Fallout from last fall’s special election in the 26th Legislative District has spurred a Senate Republican proposal to take away the governor’s role in appointing members of the state Public Disclosure Commission.
Republican Sen. Bruce Dammeier of Puyallup said Wednesday the proposal would "de-politicize" the PDC by using a structure similar to that of the state Redistricting Commission.
The Redistricting Commission was created as a constitutional amendment several decades ago and utilizes two Democrats and two Republicans who must agree to select a fifth, non-voting chair; the idea was meant to take the Legislature out of the job of redrawing political district lines for Congress and the Legislature.
Under Senate Bill 6323, the Legislature’s four caucus leaders would each nominate one member, in effect putting two Republicans and two Democrats on the commission who would then pick a fifth tie-breaking member to serve as their chairman. The measure would retain the current law requirement that no more than three commissioners be from a single major party.
Republican Sen. Sharon Brown of Kennewick, sponsored SB 6323, but could not be reached immediately to comment. But Dammeier – one of 10 Republican co-sponsors of the bill – said during a Republican meeting with reporters Wednesday that it would remove the perception that the PDC has shown bias.
Asked for an example, Dammeier said the PDC usually takes campaign complaints, investigates them, and offers conclusions well after an election. Last fall, he said, the PDC rendered a decision quite promptly in the case of a major independent spender on the Democratic side in the 26th district Senate race.
The bill looks like it won’t go anywhere – even if the Senate Majority Coalition Caucus approves the bill on the Senate floor. House Government Operations and Elections Committee chair Sam Hunt, D-Olympia, treated it as a meaningless, partisan gesture by Republicans.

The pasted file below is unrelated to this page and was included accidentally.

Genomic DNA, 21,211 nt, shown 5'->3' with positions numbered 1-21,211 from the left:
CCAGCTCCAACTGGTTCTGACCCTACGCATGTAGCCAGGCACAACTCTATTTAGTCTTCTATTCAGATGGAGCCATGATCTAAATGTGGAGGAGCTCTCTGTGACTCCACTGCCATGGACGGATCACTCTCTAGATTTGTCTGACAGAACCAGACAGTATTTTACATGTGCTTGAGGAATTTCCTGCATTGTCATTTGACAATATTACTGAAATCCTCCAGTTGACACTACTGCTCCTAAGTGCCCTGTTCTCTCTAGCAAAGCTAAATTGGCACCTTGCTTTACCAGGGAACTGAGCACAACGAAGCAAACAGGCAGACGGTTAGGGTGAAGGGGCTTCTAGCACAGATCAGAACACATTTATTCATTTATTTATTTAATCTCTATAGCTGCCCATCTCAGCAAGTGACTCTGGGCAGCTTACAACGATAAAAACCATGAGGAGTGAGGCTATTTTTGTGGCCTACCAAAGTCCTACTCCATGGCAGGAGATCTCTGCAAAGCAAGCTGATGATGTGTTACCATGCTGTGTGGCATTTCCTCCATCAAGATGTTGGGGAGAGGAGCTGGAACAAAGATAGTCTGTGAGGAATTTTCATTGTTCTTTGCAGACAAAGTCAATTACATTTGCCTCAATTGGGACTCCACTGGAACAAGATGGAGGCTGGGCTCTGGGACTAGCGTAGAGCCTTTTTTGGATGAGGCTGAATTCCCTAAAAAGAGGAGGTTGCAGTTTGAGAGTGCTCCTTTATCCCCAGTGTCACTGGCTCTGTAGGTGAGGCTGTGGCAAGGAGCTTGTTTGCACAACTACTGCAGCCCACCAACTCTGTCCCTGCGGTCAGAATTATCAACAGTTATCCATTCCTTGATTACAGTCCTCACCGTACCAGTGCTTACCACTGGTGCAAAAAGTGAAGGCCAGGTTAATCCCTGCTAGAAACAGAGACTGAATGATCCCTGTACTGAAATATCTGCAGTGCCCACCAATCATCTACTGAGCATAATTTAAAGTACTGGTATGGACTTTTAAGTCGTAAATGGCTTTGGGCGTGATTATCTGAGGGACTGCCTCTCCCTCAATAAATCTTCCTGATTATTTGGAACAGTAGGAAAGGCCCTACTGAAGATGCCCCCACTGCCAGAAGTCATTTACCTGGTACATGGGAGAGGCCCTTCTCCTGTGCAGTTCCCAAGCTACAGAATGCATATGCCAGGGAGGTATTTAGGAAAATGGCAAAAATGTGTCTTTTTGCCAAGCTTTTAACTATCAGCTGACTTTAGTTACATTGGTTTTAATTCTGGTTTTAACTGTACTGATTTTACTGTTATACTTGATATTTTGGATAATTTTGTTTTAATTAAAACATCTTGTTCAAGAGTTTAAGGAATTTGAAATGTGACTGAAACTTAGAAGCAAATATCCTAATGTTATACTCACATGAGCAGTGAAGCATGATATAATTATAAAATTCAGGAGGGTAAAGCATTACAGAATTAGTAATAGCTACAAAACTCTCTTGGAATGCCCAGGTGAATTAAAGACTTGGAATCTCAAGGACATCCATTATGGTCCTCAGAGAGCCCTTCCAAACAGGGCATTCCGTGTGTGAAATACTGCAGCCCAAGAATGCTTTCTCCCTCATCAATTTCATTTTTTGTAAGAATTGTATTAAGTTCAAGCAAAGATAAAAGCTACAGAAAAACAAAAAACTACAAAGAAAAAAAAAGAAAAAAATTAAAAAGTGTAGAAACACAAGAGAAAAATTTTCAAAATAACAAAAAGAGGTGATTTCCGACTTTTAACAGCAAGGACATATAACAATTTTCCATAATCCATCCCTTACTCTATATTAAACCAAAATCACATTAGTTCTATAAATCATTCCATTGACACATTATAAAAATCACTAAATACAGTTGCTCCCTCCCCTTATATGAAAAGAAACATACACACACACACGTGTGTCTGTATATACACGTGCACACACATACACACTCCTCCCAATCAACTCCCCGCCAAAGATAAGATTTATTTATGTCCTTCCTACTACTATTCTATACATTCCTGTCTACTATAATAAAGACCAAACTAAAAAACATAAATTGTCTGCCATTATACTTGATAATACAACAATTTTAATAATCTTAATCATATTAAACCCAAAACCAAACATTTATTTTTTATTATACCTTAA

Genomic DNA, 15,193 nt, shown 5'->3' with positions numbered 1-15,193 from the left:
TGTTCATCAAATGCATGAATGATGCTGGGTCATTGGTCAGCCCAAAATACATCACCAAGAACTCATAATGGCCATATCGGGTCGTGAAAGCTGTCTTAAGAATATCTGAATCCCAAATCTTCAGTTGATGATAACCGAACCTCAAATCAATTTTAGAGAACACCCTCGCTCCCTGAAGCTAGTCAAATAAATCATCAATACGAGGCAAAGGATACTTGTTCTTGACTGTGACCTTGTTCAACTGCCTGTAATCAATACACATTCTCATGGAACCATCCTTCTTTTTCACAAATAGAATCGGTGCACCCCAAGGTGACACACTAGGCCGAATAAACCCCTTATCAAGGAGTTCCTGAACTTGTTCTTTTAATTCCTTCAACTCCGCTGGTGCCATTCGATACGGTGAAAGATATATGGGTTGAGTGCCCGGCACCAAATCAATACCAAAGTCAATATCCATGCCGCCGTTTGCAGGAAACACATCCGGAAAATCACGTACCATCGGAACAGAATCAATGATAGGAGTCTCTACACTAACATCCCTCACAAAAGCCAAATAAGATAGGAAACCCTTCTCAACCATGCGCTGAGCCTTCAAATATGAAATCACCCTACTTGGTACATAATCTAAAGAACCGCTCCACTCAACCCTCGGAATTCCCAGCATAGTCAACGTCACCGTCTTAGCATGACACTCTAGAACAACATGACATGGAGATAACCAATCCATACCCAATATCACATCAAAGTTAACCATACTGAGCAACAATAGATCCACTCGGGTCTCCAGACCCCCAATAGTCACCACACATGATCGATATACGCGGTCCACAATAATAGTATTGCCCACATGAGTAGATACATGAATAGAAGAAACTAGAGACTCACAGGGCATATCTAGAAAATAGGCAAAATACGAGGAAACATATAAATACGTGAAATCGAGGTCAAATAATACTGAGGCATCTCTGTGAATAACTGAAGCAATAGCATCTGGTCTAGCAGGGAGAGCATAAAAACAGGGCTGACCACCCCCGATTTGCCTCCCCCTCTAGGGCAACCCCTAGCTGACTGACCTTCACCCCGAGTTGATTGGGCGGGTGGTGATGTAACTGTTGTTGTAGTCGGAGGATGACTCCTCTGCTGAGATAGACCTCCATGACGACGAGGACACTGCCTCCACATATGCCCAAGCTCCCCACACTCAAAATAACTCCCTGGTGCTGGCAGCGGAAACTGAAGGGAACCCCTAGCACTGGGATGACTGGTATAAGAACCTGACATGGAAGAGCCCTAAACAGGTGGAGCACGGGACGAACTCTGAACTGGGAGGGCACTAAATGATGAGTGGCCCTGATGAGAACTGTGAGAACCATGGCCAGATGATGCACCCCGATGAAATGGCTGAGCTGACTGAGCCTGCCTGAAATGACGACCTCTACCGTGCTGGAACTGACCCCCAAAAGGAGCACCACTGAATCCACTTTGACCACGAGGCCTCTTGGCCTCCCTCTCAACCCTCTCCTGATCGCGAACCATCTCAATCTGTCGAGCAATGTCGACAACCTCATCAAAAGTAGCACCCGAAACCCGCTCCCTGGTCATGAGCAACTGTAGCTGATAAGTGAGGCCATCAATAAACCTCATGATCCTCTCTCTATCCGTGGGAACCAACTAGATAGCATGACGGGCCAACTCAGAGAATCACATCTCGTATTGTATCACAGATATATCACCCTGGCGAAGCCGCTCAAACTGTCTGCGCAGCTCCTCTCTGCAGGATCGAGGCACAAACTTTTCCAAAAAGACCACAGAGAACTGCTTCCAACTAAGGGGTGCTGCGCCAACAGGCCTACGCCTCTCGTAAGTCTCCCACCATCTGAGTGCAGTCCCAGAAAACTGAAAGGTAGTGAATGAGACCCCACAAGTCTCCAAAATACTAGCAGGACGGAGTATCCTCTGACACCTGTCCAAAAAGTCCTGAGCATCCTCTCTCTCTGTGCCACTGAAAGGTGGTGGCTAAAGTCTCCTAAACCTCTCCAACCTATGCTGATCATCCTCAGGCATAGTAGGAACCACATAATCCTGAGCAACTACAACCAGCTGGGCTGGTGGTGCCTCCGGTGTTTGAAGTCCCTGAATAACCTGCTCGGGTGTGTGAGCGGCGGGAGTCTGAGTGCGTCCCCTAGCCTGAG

“That’s just another bale of tea into the harbor,’’ Hunt said. “It’s a solution looking for a problem. I don’t see where there’s a need to do it.’’
So far only Republicans are voicing complaints about the PDC, which in the past has drawn criticism from all directions.
As it turned out, the Republicans won the 26th district race last November. Republican Rep. Jan Angel of Port Orchard beat out appointed Sen. Nathan Schlicher, D-Gig Harbor, in the most expensive Senate race in state history. At stake was the unexpired term of former senator Derek Kilmer, who had won election to Congress in 2012.
Thomas Steyer, a billionaire hedge fund founder from the San Francisco area, put more than $500,000 into PACs that spent money opposing Angel [amount reported in initial post has been updated].
Data on file at the PDC shows the candidates spent close to $1.3 million total and outside or independent expenditures totaled another $1.8 million. The victory padded the Senate Majority Coalition’s majority to 26-23.
The PDC looked into a large, late contribution that Steyer made to his Washington-based PAC. But the money was intended for races elsewhere in the country, which led to the PDC’s unusually quick determination that nothing was amiss.
But Angel and the GOP believed Steyer was going to target her in a last minute blitz using illegally contributed funds. That never happened.
As it turns out, the PDC currently does not have a Republican among its five members. In fact it only had three Democratic members at the start of the Legislative session after terms for both Republicans had resigned.
Gov. Jay Inslee, a Democrat, was slow to replace one member whose term expired in December 2012. But he appointed former House member Katrina Asay, a Milton-area Republican, on Jan. 16 to fill that position effective Feb. 7.
One other PDC position remains vacant after Republican Barry Sehlin’s five-year term ran out in December 2013.